Yes. Dragons, as we know them, do this. Here we have met a few criteria stated above.
One, we have text. And two, not only do we have text, but very old text, old text which has a considerably similar tie-ins to the ancient myths of so many other countless civilizations regarding “Draco”; myths that have spanned millennia. There’s got to be some semblance of reality to all of it somewhere.
But ask yourself, do crocodiles breath fire? Does smoke come out of a crocodile’s nostrils?
So am I suggesting Leviathan might just fit the bill for a “dragon”? Well, why not? Consider Isaiah 27:1.
“In that day the Lord with his hard and great and strong sword will punish Leviathan the fleeing serpent, Leviathan the twisting serpent, and he will slay the dragon that is in the sea.”
“Leviathan”, “dragon”, and “serpent” in one verse. An enemy of man, iron scales, fire, the whole nine yards. And with whom is God conversing in the opening chapters of Job?
None other than Satan, the serpent of old, the great dragon who stood defiantly in God’s presence and repeatedly accused Job of only loving God for the benefits which were bestowed upon him, breathing his fiery epithets against God and his elect (see Zechariah 3).
Consider how this fallen angel is described in Revelation 12, too. The accuser of the brethren is referred to as a “dragon.”
“Then war broke out in heaven. Michael and his angels fought against the dragon, and the dragon and his angels fought back. But he was not strong enough, and they lost their place in heaven. The great dragon was hurled down—that ancient serpent called the devil, or Satan, who leads the whole world astray. He was hurled to the earth, and his angels with him. Then I heard a loud voice in heaven say: ‘Now have come the salvation and the power and the kingdom of our God, and the authority of his Messiah. For the accuser of our brothers and sisters, who accuses them before our God day and night, has been hurled down.'”
He is the accuser, the “great dragon”, the “ancient serpent” and, I believe, in the context of the book of Job, the creature to which God refers in chapter 41 as Leviathan. I think this particular passage is a reminder to the devil that he too is a created being under the sovereign dominion and control of God Almighty as much as it is a reminder to Job and ourselves just what little we know of God’s doings in the heavenly realm.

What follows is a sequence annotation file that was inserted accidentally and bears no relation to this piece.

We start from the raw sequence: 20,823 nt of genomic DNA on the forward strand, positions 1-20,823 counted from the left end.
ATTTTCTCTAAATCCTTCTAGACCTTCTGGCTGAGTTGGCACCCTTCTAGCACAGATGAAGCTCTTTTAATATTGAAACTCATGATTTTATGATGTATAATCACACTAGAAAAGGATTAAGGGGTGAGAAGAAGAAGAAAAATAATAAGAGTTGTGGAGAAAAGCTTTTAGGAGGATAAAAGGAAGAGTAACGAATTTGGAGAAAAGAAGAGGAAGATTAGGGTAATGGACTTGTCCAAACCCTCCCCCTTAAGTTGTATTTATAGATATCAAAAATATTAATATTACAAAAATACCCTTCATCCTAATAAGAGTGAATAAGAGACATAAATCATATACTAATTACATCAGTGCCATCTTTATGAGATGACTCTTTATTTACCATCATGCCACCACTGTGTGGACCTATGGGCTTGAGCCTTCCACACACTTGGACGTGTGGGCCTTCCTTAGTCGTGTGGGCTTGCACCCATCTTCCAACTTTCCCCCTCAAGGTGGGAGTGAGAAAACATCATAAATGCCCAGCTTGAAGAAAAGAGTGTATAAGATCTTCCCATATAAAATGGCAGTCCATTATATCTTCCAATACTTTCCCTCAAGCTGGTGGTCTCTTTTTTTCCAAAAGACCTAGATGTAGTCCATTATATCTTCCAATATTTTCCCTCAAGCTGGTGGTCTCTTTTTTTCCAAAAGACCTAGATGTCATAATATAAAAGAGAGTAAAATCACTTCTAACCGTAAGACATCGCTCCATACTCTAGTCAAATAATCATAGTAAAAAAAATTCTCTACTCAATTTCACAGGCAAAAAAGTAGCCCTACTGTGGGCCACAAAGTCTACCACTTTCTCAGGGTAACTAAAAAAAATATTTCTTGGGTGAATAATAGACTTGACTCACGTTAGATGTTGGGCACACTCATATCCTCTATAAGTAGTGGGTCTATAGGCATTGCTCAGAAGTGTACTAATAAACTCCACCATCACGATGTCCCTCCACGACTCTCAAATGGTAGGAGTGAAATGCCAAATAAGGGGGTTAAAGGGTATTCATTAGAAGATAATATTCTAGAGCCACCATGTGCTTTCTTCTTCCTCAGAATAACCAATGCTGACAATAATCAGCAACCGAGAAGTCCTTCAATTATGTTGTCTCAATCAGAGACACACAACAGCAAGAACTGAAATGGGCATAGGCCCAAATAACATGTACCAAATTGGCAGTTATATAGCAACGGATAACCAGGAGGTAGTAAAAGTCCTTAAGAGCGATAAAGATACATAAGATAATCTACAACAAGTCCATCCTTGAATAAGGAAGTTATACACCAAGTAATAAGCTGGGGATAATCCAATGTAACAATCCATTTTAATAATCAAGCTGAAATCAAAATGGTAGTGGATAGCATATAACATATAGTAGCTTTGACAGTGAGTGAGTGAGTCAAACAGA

Go back to the first chapter of Job (v. 16). What’s one of the tragedies which befell Job’s family?
Fire. Some translations render it “the fire of God” in a superlative sense, meaning incredibly great, either like a massive bolt of lightning or a raging torrent of flame.
There is deep paradox in Job 1:16. Whether it was mistakenly called God’s fire by one of Job’s servants and it was instead the fire of Leviathan’s mouth, or whether it was indeed God’s fire, we know God was in control of it from start to finish. That fire could not have been unleashed without God’s permission.
But why wouldn’t God just come right out and say to Job what happened? Why be so cryptic? Why not just say, “Hey Job, you were just harassed by a giant, fire-breathing dragon who sought your very life and tempted you to deny Me. But I’ve made sure your faith will not fail.”
I have no idea why God gives us a glimpse behind the scenes but choses not to tell Job of the particulars. Why God does what He does sometimes is more often than not beyond my ability to comprehend (Isaiah 55:8-10).
But yet isn’t the above imagined dialogue not something that Jesus says to Peter many centuries later? “Satan has demanded to sift you as wheat, but I have prayed, that your faith may not fail” (Luke 22:31-34).
It is, I think, an encouragement and a reminder to us as Christians that God is sovereignly in control of the great dragon of old. As Martin Luther once said, he is God’s devil. In short, Scripture exhorts us that the enemy of our souls is strictly confined to the sovereign dominion of God’s Right Hand.
Yet, like St. George, we ought not just sit around and do nothing. We needn’t go dragon hunting, but we must put on the “full armor” of God if we are to do battle with the adversary when he does come. We don no ordinary chain mail and take no commonplace protection. Our shield is not carved from the finest metals, but forged in faith. Faith in Christ Jesus, our true Strength and Shield, is the only way to extinguish the “fiery darts” of the evil one.
Take up the sword, which is the Word of God.
Apart from Him, we cannot hope to stand against the enemy of our souls and resist his temptations.
In short, beware of entertaining dragons if you are not versed in the Word. It is written that the primary way to do battle with the enemy is to remind him of what is written (Matthew 4). The dragon knows what is written. But he twists it and uses it to tempt us. If you don’t know what is written, though, you won’t have a clue as to how to disengage Satan’s maleficent entertainments or wrest yourself from his destructive interpretations of Scripture.